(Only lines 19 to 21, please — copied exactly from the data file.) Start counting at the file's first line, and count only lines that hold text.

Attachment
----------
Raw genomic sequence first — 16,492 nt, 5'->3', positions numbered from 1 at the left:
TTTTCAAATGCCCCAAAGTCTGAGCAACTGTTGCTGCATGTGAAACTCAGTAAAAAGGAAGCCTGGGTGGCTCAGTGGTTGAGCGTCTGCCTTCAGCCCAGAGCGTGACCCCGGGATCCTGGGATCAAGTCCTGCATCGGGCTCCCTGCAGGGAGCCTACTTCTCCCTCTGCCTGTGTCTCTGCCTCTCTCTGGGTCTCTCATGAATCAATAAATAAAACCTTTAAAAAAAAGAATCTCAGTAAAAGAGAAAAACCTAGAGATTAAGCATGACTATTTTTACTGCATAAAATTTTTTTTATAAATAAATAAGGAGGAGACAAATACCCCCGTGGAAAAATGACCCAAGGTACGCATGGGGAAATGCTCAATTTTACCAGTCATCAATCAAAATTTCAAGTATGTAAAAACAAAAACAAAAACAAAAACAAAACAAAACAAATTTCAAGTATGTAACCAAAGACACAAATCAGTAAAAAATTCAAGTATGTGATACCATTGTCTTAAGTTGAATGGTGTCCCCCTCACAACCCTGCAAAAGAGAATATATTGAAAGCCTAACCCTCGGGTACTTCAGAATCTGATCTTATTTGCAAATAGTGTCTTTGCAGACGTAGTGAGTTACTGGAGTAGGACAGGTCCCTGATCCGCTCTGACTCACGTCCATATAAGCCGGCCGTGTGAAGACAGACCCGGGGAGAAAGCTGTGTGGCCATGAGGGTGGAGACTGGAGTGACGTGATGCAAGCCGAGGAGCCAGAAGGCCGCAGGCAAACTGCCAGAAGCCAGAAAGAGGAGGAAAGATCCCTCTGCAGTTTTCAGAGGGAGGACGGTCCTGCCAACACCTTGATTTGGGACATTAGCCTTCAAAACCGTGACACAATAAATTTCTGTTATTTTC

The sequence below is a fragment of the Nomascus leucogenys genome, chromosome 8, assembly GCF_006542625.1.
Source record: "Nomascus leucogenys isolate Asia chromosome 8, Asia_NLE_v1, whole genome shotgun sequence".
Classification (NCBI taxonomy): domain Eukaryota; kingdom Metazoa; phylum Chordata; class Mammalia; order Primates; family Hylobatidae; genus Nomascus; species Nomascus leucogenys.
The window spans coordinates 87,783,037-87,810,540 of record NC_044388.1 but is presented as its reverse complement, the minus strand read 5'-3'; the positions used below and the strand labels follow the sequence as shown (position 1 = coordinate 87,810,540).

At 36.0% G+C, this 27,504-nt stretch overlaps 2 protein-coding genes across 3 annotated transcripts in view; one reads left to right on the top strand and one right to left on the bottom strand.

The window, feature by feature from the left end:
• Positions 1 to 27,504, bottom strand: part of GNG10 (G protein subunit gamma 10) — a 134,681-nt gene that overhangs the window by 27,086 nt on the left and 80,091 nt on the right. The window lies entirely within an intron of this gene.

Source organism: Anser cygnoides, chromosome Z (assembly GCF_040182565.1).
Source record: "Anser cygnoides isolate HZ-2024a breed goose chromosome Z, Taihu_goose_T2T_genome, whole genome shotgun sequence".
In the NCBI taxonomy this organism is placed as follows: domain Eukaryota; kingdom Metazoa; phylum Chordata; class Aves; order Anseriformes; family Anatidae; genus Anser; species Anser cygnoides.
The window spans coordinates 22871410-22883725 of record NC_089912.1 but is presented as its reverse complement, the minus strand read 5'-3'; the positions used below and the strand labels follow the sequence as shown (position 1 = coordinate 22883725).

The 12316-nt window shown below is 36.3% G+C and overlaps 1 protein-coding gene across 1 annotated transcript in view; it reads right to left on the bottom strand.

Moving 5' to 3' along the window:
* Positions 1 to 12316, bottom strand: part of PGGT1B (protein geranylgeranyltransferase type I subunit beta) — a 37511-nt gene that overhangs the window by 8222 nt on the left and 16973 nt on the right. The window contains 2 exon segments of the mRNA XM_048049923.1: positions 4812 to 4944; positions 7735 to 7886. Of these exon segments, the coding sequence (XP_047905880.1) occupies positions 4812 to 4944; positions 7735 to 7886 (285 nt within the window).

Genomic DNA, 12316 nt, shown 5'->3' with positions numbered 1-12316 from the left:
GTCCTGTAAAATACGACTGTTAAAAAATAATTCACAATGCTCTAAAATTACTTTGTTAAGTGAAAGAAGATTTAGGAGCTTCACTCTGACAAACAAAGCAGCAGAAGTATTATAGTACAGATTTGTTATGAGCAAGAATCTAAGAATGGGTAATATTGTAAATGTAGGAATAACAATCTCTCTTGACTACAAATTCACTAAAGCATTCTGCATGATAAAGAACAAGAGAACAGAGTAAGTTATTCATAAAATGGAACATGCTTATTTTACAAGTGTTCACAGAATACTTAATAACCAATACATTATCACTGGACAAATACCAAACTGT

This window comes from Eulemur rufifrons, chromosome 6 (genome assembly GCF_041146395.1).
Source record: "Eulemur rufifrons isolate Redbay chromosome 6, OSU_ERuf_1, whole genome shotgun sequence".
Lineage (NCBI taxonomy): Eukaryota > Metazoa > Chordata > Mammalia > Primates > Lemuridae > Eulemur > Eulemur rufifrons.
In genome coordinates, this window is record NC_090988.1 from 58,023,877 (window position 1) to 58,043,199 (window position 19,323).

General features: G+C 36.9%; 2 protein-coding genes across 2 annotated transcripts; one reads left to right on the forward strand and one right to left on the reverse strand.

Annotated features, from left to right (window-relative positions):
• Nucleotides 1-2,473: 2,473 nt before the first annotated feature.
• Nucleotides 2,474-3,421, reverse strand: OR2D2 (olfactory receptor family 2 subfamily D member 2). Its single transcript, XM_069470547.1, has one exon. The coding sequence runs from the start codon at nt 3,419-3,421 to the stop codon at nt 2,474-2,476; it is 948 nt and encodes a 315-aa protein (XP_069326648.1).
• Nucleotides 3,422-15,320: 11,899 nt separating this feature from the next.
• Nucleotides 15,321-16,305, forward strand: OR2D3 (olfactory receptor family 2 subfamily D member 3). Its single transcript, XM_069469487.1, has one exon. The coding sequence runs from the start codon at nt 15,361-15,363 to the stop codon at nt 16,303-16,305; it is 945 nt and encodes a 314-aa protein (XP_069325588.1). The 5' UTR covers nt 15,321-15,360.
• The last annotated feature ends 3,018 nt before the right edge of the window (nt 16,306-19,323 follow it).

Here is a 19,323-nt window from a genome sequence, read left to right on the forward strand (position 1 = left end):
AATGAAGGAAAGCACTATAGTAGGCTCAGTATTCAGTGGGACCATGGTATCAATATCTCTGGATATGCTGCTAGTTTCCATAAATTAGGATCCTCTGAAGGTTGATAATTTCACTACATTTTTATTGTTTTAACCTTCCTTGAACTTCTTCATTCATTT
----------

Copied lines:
This window comes from Eulemur rufifrons, chromosome 6 (genome assembly GCF_041146395.1).
Source record: "Eulemur rufifrons isolate Redbay chromosome 6, OSU_ERuf_1, whole genome shotgun sequence".
Lineage (NCBI taxonomy): Eukaryota > Metazoa > Chordata > Mammalia > Primates > Lemuridae > Eulemur > Eulemur rufifrons.